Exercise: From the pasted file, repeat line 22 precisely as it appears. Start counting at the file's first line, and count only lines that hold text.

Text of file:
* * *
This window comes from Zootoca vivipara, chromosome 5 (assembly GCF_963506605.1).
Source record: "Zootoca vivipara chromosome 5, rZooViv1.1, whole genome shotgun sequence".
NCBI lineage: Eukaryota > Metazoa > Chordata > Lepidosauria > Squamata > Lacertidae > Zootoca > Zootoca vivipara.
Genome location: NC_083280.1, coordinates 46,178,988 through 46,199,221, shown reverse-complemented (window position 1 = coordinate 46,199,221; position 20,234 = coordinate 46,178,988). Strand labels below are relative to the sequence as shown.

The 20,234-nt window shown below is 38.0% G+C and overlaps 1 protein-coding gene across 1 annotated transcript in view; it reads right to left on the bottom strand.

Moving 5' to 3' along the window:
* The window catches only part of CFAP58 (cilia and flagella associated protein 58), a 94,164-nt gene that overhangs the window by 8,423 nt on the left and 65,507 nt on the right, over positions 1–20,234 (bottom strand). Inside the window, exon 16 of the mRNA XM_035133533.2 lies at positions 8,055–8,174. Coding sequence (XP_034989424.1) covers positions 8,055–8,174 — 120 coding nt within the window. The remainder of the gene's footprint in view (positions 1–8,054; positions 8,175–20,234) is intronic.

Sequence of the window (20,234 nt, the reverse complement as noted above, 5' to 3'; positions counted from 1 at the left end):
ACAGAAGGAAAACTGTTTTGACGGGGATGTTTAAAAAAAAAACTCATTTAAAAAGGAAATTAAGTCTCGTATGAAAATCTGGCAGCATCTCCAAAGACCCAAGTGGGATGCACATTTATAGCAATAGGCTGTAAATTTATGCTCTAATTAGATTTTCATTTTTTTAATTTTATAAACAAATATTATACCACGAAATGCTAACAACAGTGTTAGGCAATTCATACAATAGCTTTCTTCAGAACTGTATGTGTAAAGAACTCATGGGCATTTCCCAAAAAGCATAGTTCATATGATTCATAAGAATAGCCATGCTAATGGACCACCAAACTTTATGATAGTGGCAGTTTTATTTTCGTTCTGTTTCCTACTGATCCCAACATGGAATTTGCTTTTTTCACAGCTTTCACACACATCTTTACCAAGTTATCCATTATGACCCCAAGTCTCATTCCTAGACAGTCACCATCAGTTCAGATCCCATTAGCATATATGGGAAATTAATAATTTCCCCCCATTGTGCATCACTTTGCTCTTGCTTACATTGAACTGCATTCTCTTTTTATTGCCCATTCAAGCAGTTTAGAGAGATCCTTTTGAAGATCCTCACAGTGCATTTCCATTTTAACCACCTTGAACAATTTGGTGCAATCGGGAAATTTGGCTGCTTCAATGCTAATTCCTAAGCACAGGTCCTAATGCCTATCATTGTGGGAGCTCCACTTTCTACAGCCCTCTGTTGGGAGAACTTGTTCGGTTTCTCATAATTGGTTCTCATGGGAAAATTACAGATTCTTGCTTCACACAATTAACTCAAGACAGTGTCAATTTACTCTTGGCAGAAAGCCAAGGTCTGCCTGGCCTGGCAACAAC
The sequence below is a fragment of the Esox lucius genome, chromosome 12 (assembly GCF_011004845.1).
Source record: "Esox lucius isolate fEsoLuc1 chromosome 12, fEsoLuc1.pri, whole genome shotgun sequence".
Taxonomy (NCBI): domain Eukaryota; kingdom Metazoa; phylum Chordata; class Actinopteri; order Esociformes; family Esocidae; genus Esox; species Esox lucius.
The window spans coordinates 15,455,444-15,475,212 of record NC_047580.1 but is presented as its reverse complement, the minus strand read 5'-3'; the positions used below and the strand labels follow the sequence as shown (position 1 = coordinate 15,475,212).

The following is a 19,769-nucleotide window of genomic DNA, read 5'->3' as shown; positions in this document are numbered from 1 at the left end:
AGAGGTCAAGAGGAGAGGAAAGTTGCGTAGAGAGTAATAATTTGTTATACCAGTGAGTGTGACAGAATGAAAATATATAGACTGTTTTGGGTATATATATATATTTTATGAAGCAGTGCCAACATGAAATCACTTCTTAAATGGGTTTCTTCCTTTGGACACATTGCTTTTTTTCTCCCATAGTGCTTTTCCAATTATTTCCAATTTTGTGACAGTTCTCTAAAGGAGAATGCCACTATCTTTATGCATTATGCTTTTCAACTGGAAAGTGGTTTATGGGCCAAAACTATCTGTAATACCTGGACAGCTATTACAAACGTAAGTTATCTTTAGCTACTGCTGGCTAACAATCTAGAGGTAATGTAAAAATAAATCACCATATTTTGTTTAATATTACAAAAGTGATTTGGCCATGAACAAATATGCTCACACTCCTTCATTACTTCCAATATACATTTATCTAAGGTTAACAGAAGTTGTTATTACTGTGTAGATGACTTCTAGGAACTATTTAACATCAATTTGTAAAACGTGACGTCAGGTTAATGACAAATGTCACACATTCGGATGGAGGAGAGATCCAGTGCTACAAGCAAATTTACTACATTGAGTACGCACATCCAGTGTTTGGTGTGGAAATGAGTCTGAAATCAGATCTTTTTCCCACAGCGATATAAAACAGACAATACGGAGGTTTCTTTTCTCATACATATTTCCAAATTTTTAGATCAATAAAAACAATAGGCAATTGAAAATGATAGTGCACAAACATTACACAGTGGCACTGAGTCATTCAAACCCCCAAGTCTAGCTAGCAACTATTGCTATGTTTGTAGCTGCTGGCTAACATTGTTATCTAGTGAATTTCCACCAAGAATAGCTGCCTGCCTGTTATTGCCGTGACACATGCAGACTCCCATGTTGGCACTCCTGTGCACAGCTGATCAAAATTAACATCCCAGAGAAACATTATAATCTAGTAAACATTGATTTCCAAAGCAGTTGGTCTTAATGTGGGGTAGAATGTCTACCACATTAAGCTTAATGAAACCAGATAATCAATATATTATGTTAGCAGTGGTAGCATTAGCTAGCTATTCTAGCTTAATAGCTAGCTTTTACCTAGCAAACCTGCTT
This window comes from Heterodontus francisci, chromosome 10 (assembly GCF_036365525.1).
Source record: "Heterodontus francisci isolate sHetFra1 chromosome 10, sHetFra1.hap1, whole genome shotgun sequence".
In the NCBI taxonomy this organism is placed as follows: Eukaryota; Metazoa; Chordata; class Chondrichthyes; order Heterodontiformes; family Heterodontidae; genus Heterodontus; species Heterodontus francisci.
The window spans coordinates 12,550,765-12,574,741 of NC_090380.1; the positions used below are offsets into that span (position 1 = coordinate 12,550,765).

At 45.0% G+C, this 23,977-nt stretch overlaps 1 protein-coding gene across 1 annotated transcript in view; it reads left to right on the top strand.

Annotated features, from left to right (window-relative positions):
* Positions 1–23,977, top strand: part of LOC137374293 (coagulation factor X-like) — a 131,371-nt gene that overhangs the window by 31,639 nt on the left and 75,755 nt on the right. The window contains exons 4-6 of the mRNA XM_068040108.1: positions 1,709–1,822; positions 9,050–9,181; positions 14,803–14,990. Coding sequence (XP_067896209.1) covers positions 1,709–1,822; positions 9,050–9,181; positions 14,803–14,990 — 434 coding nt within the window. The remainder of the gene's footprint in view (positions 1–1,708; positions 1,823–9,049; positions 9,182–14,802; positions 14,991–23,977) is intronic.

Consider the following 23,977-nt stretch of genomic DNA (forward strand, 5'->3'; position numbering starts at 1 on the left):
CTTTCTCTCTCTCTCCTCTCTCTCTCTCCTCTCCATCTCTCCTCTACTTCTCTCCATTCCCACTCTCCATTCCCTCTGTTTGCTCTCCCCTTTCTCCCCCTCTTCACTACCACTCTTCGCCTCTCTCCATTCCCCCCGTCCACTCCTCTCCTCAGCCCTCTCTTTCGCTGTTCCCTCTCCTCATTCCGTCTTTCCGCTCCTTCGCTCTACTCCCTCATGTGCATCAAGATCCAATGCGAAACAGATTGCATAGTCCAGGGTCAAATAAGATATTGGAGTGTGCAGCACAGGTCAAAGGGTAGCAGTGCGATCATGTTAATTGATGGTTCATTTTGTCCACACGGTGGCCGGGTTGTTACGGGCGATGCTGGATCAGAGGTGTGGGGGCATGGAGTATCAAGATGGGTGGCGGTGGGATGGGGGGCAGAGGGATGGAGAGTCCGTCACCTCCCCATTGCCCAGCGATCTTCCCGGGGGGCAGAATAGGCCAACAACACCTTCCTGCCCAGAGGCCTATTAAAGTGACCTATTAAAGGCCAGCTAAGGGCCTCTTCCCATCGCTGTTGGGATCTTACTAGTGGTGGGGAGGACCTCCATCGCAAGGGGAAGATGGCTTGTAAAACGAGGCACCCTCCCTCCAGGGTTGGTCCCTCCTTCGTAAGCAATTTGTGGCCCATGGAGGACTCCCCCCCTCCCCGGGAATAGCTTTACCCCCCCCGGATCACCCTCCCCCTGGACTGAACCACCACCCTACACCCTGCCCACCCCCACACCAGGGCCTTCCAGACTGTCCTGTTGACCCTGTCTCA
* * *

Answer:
* Positions 1–23,977, top strand: part of LOC137374293 (coagulation factor X-like) — a 131,371-nt gene that overhangs the window by 31,639 nt on the left and 75,755 nt on the right. The window contains exons 4-6 of the mRNA XM_068040108.1: positions 1,709–1,822; positions 9,050–9,181; positions 14,803–14,990. Coding sequence (XP_067896209.1) covers positions 1,709–1,822; positions 9,050–9,181; positions 14,803–14,990 — 434 coding nt within the window. The remainder of the gene's footprint in view (positions 1–1,708; positions 1,823–9,049; positions 9,182–14,802; positions 14,991–23,977) is intronic.